By Kathleen Sterling
I’ve been publishing community newspapers for over 40 years.
It’s an incredible job, if not an easy one.
I started in 1982 with the Warner Center News, and we now cover from Calabasas to Sherman Oaks, up to Chatsworth and across the valley to Porter Ranch.
It’s a lot of territory, and a lot of stories.
Over the years I’ve published a lot of good news – promotions, new development, elections, achievements, awards. There are feel-good school stories, community improvements, non-profit achievements.
There has also been a lot of bad news – suicides, local human trafficking, deaths, political corruption, citizen arrests.
We’ve covered them all.
But we’ve covered them as straight news stories on page one.
The recent controversy over L.A. Times owner Patrick Soon-Shiong and his daughter’s supposed influence over editorial has reverberated across news platforms.
It’s brought to a head the difference between news and editorial.
A news story is just that – straight news. Look, I’ve covered stories that have been more than difficult to write – homelessness and its solutions, elections and their outcomes, political fraud, people’s personal proclivities.
But with those I have always stuck to just the facts – a police report, a telling photo, a straight-forward interview. Sticking to the who, what, where and when are tenets of journalism. It’s when a reporter ventures into the “why” that things get dicey.
It’s not a reporter’s job to guess at motivation, or give their own comments on breaking news.
I have a real problem with television newscasters who veer off from the main story to give their personal opinion on what they are reporting. I don’t need to know what you think about it. Tell me the story and let me decide what I think about it. Personal bias has no place in the newsroom.
I trust that those that pick up our newspapers are intelligent enough to make their own decisions and draw their own conclusions.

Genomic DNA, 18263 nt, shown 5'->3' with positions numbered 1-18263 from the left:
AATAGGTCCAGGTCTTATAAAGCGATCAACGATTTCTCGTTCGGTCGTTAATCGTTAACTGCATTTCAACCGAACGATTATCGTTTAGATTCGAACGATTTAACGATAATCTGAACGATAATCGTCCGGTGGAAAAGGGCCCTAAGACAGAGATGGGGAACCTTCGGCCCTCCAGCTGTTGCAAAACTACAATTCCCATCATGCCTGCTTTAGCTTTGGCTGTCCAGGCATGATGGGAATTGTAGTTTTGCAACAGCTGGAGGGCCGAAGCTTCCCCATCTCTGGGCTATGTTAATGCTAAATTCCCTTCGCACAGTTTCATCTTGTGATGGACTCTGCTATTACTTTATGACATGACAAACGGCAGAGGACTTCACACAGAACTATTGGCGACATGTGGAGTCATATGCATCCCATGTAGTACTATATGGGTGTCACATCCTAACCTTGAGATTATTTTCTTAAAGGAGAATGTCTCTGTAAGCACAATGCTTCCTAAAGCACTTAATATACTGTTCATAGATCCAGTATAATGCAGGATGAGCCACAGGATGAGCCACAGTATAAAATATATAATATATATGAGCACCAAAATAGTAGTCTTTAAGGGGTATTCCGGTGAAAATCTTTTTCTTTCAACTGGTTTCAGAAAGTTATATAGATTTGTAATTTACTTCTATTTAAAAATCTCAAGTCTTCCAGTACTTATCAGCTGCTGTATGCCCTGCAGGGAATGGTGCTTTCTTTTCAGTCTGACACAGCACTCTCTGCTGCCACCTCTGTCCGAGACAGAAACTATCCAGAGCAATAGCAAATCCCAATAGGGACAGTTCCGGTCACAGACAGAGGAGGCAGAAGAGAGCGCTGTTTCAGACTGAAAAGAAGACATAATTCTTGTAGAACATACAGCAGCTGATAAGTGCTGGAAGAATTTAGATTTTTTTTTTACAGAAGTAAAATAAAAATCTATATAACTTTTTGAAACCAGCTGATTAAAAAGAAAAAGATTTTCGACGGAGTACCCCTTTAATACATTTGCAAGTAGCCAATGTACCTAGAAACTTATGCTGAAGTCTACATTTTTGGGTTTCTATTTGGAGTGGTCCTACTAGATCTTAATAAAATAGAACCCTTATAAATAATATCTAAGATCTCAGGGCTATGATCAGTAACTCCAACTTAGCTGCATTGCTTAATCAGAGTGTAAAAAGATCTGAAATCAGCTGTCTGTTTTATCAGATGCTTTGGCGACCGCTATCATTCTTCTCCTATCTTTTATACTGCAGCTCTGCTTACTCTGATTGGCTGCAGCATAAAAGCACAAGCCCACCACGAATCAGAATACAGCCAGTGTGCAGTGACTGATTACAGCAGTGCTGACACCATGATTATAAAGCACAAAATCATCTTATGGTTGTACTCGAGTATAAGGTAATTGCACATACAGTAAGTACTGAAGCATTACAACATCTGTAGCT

It’s why the paper itself does not endorse candidates. Over the years I’ve realized that I may have an opinion, but so do my readers.
Our job is to lay out the facts of a story and let you make your own decisions.
We clearly delineate opinion pieces and carry them only on page 4. Opinions are clearly written on our “Viewpoint” page.
We may wax strident on certain issues – certainly I have and Dennis Zine does regularly – but they are just our own opinion and we clearly label them as such.
With the upcoming elections there are certain known facts about candidates. They have stated their positions on many issues. There are certainly opinions about the different races, and I have my own.
But to continue with fair and accurate coverage, we are asking each candidate in the major races to submit an editorial about their specific plans for the valley. Not their general, overall philosophical platform, but their detailed program to get the homeless off valley streets, to fight crime along Ventura Blvd., to put more taxpayer money directly back into the valley instead of the city’s general fund.
We’ll let you hear from the candidates themselves.
Then you can read, think, and make your choices.
The old Dragnet cop show was known for the line, “Just the facts, ma’am.”
And that’s the bottom line – stick to the facts and you won’t get in trouble. And that’s true for publications across the board. Big or small, our job is to report the news, not make it.